Christian education aims at training man both spiritually and morally to serve God. This article traces the biblical basis for this conviction and shows that this was the conviction of our forefathers when they established schools and universities for education. It calls us to regain this conviction for our time.
This article shows that for Christians further education can play a role in developing them as the salt and light of this world, and as stewards of God’s creation and talents.
Was Robert Rakes the pioneer of the so-called Sunday School movement? This article considers the claim often made that Robert Rakes is the father of Christian education who began the modem Sunday school movement in England in 1780. Other rival claims are mentioned and Rakes' practice of education is described.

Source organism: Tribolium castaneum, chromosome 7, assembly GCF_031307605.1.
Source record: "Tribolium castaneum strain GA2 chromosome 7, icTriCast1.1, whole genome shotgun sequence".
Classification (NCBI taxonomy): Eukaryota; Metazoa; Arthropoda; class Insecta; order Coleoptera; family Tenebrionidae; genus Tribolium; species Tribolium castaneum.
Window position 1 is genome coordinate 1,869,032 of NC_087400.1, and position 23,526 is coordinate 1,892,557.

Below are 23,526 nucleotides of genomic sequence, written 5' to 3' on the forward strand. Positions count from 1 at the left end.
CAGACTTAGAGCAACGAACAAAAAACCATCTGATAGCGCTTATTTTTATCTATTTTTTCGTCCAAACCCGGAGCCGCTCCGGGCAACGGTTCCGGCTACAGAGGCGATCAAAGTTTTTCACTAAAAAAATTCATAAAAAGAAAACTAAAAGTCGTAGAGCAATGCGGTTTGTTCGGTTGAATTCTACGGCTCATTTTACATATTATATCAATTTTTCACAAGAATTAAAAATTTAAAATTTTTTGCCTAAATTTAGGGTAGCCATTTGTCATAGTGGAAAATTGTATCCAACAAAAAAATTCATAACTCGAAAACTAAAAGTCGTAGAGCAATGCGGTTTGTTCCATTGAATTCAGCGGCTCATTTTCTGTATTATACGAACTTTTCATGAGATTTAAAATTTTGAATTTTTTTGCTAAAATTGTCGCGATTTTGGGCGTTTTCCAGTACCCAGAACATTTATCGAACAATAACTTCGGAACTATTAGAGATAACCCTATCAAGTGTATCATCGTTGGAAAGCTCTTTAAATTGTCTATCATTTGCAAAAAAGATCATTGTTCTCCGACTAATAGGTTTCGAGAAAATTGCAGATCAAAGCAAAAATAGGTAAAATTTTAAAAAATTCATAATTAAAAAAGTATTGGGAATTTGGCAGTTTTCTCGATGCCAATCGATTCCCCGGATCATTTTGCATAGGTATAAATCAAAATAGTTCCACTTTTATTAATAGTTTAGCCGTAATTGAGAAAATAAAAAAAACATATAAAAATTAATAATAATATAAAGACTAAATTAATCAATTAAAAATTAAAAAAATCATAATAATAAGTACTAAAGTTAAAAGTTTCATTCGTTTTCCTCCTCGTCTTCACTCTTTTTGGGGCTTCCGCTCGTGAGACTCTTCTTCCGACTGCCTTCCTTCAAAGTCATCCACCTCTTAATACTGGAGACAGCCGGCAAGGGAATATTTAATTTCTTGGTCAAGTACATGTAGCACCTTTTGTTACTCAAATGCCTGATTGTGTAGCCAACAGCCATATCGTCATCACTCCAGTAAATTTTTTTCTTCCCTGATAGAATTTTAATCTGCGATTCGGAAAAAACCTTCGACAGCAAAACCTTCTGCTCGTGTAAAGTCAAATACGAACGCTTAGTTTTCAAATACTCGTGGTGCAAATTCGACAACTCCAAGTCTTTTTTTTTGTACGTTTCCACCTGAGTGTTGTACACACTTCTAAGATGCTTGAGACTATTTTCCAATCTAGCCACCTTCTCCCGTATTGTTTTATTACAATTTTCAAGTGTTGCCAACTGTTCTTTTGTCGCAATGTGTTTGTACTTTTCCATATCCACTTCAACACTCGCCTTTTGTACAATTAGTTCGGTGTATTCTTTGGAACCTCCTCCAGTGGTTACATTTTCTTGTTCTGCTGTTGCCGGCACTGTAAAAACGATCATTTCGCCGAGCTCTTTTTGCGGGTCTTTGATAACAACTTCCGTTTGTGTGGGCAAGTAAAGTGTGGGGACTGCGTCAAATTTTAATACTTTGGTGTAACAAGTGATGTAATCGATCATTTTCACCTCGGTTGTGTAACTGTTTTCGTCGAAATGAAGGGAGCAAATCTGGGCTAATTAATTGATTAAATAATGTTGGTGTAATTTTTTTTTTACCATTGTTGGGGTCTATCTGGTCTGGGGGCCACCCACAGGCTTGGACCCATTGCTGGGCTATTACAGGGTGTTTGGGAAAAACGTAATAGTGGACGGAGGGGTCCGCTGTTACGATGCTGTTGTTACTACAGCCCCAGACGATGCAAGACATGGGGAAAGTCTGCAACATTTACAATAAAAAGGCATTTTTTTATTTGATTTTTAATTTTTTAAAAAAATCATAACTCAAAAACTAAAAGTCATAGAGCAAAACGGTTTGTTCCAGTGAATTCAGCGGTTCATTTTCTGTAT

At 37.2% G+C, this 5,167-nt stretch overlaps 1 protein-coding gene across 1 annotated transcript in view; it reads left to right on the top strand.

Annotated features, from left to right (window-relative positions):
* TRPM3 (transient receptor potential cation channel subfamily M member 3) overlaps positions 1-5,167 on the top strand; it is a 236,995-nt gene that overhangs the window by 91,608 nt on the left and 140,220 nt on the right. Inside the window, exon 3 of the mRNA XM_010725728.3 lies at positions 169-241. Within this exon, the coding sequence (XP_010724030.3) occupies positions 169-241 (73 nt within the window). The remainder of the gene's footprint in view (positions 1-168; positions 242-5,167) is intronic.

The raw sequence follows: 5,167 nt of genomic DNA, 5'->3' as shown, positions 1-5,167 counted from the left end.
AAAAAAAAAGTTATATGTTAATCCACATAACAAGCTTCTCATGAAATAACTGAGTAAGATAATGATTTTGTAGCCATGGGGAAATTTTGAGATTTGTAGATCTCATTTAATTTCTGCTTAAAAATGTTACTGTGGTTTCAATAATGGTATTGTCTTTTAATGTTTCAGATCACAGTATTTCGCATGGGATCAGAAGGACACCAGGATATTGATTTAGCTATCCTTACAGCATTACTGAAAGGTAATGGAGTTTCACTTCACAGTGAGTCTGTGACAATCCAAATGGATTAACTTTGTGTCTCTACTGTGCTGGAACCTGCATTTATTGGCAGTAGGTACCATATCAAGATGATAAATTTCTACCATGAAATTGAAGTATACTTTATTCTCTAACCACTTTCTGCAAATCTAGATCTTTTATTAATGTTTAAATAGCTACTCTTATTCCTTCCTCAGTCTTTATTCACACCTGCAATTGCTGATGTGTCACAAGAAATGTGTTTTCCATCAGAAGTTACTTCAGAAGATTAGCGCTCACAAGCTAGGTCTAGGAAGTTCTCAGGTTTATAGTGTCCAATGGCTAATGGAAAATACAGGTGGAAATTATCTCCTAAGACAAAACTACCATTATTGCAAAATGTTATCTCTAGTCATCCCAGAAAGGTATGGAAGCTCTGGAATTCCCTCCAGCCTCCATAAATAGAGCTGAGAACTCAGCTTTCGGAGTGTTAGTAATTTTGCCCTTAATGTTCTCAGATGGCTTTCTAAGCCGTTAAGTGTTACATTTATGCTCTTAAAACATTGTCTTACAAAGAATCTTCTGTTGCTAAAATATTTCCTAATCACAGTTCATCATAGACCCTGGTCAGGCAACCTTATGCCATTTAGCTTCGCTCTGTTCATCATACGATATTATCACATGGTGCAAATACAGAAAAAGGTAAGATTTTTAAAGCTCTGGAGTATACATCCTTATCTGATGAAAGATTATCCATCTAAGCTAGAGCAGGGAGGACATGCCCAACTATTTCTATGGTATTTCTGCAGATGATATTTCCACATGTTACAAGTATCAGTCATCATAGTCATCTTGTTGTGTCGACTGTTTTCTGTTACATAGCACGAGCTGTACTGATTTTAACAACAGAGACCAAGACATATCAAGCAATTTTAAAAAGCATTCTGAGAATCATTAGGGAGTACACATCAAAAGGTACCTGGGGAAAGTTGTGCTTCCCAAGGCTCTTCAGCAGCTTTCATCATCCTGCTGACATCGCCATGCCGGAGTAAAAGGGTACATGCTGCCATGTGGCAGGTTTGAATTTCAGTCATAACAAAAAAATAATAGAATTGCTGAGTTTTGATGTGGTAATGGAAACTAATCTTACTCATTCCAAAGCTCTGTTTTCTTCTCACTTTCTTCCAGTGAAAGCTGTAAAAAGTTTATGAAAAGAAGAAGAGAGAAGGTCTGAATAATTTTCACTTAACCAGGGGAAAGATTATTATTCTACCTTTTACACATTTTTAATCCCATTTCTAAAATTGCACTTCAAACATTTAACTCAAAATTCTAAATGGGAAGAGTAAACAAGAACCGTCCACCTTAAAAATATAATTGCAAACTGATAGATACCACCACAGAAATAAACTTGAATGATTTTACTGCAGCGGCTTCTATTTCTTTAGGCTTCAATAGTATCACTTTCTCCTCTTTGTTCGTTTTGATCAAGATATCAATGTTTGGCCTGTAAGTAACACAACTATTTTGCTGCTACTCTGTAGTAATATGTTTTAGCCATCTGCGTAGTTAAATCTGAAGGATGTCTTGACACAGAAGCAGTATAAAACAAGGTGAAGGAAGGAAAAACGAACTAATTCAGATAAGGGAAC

This essay considers the possibility of a uniquely Christian approach to education. The author writes from the angle of Christians in the Third World. This paper takes a look at some aspects that the author feels have been lost in the field of biblical studies. It makes a modest proposal for the recovery of the Christian mind in biblical scholarship.
It is in the Reformed worldview that a comprehensive Christian perspective of life can be set over in opposition to the teachings of unbelievers. The Reformed view of education is set up in such a way that it can overcome the challenge of the wisdom of the world. This article explains this matter from a number of points of view. Comparisons are made between the Reformed view of education and that of non-Reformed Christians, or of the non-Christian.